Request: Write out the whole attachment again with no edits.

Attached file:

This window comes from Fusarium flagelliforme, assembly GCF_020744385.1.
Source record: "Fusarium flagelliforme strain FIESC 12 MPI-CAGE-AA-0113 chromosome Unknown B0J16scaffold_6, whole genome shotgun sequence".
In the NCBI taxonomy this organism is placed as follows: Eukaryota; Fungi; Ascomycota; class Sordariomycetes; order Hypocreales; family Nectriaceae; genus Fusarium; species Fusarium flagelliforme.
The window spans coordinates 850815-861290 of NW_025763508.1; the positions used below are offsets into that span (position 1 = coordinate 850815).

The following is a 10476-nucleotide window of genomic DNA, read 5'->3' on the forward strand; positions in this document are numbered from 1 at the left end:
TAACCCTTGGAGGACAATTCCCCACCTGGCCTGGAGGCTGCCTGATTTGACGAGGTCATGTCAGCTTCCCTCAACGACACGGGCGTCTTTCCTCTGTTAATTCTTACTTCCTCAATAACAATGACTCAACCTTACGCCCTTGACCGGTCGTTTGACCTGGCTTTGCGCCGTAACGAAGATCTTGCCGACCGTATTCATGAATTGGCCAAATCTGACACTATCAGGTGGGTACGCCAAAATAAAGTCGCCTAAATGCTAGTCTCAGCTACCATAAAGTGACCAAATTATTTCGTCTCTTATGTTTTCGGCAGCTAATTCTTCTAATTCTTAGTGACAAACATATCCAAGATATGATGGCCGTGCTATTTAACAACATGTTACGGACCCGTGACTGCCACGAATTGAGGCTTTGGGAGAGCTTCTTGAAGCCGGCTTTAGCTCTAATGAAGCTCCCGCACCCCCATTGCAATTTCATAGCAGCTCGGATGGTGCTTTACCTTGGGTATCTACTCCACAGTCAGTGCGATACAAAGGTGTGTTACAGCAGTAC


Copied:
This window comes from Fusarium flagelliforme, assembly GCF_020744385.1.
Source record: "Fusarium flagelliforme strain FIESC 12 MPI-CAGE-AA-0113 chromosome Unknown B0J16scaffold_6, whole genome shotgun sequence".
In the NCBI taxonomy this organism is placed as follows: Eukaryota; Fungi; Ascomycota; class Sordariomycetes; order Hypocreales; family Nectriaceae; genus Fusarium; species Fusarium flagelliforme.
The window spans coordinates 850815-861290 of NW_025763508.1; the positions used below are offsets into that span (position 1 = coordinate 850815).

The following is a 10476-nucleotide window of genomic DNA, read 5'->3' on the forward strand; positions in this document are numbered from 1 at the left end:
TAACCCTTGGAGGACAATTCCCCACCTGGCCTGGAGGCTGCCTGATTTGACGAGGTCATGTCAGCTTCCCTCAACGACACGGGCGTCTTTCCTCTGTTAATTCTTACTTCCTCAATAACAATGACTCAACCTTACGCCCTTGACCGGTCGTTTGACCTGGCTTTGCGCCGTAACGAAGATCTTGCCGACCGTATTCATGAATTGGCCAAATCTGACACTATCAGGTGGGTACGCCAAAATAAAGTCGCCTAAATGCTAGTCTCAGCTACCATAAAGTGACCAAATTATTTCGTCTCTTATGTTTTCGGCAGCTAATTCTTCTAATTCTTAGTGACAAACATATCCAAGATATGATGGCCGTGCTATTTAACAACATGTTACGGACCCGTGACTGCCACGAATTGAGGCTTTGGGAGAGCTTCTTGAAGCCGGCTTTAGCTCTAATGAAGCTCCCGCACCCCCATTGCAATTTCATAGCAGCTCGGATGGTGCTTTACCTTGGGTATCTACTCCACAGTCAGTGCGATACAAAGGTGTGTTACAGCAGTAC